I left the next day for the meeting. Mr. Briton was getting ready to get on the stage when I suddenly poked my head out and introduced myself. "McCain's the name! Step right in Mr. Britton!"
It was obvious this wasn’t a pleasant surprise for him. "Are you going to Yuma Mr. McCain?"
"That's just where I'm going Mr. Britton."
John Hamilton told him that Dave couldn't make it that he had a previous engagement. Mr. Britton assured John and Micah that Dave's activities were of no interest to him. Of course, none of us believed it!
Mark ran up to the stage to say good-bye to me. Of course I would miss my boy! I reminded to be good and do what Micah told him to do. I was going to enjoy my trip just fine, I thought! I couldn’t wait to get my paws into Mr. Britton!
piddlin stuff.....William Bishop played Dave Stafford. He's the guy who was to representative North Fork at the railroad commission. He appeared in his own series back in 1954 as Steve Connors in "It's a Great Life." He died of cancer in October of 1959. This episode was shot in June of 1959. Who would have ever have known, he looked so good in "The Rifleman."
Dabbs Greer is one of your most well known character actors. He has been in the business for over five decades. He has appeared in "The Rifleman" eight times. 'The Stand-In' as Taylor, one of the prison guards - 'The Wyoming Story' (1&2) as Finny - 'The Promoter' as Jack Scully - 'The Jailbird' Farley Weaver - 'Panic' as Brett - 'Boomerang' as Sam Elder - 'Outlaw's Inheritance' as Marcus Trimble. I think out of all of them I liked him best in 'The Wyoming Story.'
He had many recurring appearances - "Perry Mason" - "Gunsmoke" as Mr. Jonas the storekeeper - "Picket Fences" as Reverend Henry Novotny - "Little House on the Prairie" as Reverend Alden - "Untouchables." I especially like him in "The Green Mile." He is remembered for being in those oldie but goodie 1950's sci-fi movies like "Invasion of the Body Snatchers" - "It ! The Terror from Beyond Space" - "The Giant Claw" and "The Vampire". I tip my cowgirl hat to you for a job well done!
Bartlett Robinson played Samuel Britton in this episode. Bartlett was in a lot of things. He was in "Mr. Lucky." Gee whiz, I had forgotten all about that show. He was in "I Want to Live" as the District Attorney. Remember that one with Susan Hayward? He was in everything from comedy to westerns to detectives stores. Again another guest star on "The Untouchables."
Robert Foulk played Toomey in several episodes of "The Rifleman." Remember him in 'The Raid?' He was the one who turned back - he didn't go on to help Lucas find Mark when he was kidnapped by Indians. Bummer! But Lucas understood! He was in 'The Second Witness,' 'Three Legged Terror', 'Outlaw's Inheritance' & he played Herbert Newman is the episode - 'The Lost Treasure of Canyon Town.' He also played Roy Trendell in "Green Acres."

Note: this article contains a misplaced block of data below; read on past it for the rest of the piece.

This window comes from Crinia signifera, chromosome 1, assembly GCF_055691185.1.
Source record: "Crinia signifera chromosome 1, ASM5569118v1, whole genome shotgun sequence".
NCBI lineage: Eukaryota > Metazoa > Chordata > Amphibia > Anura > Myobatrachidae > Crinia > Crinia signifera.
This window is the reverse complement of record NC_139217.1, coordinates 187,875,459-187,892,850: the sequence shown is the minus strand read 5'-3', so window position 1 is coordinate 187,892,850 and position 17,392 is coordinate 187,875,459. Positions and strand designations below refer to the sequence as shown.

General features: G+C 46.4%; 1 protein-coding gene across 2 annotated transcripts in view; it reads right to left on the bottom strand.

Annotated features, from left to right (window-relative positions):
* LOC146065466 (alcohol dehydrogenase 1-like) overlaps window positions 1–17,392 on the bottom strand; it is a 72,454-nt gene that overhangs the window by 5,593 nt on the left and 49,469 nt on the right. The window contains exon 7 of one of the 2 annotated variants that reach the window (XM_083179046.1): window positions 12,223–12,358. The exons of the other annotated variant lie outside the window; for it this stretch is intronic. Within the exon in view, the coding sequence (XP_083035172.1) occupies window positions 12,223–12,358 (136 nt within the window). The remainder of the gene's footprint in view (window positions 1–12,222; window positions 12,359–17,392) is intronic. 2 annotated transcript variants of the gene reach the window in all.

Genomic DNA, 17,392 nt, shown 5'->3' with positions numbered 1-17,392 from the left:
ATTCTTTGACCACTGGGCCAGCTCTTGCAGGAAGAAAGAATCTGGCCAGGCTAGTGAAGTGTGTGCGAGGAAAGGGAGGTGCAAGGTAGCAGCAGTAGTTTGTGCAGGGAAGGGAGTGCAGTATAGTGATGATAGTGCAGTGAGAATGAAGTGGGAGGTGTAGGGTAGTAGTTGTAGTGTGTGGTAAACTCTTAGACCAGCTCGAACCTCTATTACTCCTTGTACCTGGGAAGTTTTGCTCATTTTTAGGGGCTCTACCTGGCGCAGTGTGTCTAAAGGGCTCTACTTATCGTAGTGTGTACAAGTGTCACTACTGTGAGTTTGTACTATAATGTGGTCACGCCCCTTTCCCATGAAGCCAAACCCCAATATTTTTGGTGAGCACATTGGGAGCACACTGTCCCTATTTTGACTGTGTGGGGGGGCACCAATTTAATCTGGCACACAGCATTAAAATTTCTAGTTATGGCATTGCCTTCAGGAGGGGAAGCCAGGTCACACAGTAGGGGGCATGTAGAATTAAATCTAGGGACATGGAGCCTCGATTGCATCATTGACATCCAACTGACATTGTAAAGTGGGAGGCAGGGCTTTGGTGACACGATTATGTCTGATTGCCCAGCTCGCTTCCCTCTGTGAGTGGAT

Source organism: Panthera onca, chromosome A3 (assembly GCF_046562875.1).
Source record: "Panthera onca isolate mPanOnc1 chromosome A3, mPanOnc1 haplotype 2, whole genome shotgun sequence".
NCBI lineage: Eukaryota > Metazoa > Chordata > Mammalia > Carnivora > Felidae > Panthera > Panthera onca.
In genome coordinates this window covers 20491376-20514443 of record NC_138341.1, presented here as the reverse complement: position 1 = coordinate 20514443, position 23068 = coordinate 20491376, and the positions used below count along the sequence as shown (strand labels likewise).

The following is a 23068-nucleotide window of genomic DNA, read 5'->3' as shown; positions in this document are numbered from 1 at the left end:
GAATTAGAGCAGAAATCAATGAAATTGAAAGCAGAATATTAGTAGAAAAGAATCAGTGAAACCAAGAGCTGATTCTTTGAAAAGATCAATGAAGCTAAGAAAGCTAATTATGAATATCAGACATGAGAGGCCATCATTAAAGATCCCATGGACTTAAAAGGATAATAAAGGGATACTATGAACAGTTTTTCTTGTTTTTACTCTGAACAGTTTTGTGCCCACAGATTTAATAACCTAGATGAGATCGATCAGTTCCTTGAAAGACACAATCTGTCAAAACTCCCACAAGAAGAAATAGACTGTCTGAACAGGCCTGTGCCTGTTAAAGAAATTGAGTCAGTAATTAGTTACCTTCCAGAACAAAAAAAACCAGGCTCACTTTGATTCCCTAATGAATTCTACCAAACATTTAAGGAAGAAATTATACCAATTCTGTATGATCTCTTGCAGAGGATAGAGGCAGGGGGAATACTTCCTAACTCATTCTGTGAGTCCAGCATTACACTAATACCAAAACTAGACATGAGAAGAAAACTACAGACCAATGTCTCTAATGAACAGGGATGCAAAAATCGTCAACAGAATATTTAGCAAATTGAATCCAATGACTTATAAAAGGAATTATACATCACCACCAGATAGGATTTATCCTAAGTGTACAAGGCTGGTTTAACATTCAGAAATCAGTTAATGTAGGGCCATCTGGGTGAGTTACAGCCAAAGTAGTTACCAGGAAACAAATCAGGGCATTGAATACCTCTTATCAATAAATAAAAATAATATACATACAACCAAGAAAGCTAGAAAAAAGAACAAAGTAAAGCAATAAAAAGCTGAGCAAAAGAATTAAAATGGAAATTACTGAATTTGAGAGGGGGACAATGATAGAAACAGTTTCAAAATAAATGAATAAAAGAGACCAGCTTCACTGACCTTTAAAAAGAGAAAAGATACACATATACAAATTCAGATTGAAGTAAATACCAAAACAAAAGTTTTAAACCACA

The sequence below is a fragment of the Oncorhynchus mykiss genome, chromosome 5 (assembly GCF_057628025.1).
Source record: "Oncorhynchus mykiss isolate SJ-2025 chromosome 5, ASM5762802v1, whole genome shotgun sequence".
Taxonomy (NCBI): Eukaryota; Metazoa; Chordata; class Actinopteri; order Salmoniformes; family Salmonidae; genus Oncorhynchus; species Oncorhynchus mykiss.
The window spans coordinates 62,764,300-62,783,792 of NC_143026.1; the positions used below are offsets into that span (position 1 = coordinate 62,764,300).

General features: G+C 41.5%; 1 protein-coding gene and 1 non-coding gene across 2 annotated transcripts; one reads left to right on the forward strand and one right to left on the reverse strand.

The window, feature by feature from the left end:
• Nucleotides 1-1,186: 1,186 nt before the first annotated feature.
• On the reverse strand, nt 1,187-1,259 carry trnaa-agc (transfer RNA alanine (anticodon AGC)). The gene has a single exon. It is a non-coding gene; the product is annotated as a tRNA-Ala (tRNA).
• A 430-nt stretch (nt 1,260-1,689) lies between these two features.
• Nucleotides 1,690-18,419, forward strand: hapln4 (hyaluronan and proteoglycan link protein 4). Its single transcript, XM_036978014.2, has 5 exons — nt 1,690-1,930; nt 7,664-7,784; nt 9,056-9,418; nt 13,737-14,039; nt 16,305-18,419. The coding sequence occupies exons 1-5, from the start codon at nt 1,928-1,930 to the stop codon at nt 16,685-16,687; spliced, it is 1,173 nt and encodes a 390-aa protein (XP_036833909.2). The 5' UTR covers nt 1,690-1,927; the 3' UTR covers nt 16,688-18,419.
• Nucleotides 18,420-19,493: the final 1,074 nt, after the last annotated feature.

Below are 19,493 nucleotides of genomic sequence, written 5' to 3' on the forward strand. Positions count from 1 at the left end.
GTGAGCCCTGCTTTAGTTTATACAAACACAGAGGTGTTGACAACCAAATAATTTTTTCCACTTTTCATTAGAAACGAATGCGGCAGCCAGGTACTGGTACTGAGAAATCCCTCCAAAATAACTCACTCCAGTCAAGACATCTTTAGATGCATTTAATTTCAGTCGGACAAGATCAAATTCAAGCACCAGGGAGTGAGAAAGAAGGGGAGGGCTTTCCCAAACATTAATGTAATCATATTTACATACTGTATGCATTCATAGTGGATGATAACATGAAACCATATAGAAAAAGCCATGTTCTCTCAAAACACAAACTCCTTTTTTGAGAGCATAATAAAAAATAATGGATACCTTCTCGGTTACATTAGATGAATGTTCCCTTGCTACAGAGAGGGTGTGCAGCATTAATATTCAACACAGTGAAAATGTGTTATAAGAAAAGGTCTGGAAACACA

Do you know what Toomey's first name was?
Harlan Warde as John Hamilton, President of the North Fork Bank. Harlan Warde appeared in 18 episodes as John Hamilton. John Hamilton was first introduced to “The Rifleman” in ‘The Safe Guard.’
Whitey Hughes appeared in several episodes of "The Rifleman." In this episode he was a townsman. This is just one of many episodes Whitey was in.
Oklahoma born, one of the smallest of Hollywood stuntmen, he often doubled as a woman, most notably in "The Stuntman" where he can be seen in a dress, jumping over a cliff while holding an umbrella. A regular member of Sam Peckinpah's company, he often acted small speaking roles as well as supervising stunts and wrangling for the director.
Whitey was the uncle of Billy Hughes Jr.
Archie Butler—Stuntman—Stunt coordinator—Actor - Archie has been in more episodes then anybody with the exception of the regular cast and he probably was in more episode then some of them. ~Arnold Laven
Remember him in 'The Sharpshooter?' Remember when Lucas shot the whiskey bottle and it shattered into pieces? Archie was the cowboy who slid the whiskey bottle to Lucas.
Fred Graham as Hank the Drunk. Fred Graham was one of Hollywood's busiest stunt men and stunt coordinators. Graham occasionally did a speaking part, usually as a bearded villain. His baseball expertise landed him roles in films like "Death on the Diamond" — "Angels in the Outfield" and "The Pride of St. Louis." He was also prominently featured in several John Wayne vehicles, including "She Wore a Yellow Ribbon" — "The Fighting Kentuckian" — "The Horse Soldiers" and "The Alamo." After retiring from films, Fred worked as director of the Arizona Motion Pictures Development Office.
George DeNormand as one of the townsmen in 'The Photographer' & 'Outlaw's Inheritance.' George was an actor & a stunt man. He doubled for Bela Lugosi in "The Raven" & Reginald Barlow in "Bride of Frankenstein." Brawny George DeNormand became one of the founding fathers of modern movie stunt work. In films from the early '30s, DeNormand performed stunts and played bit roles in scores of action thrillers, B-Westerns, and serials, working mostly for that memorable factory of thrills, Republic Pictures. ~Hans J. Wollstein, Rovi
You've heard Lucas' story, now hear Mark's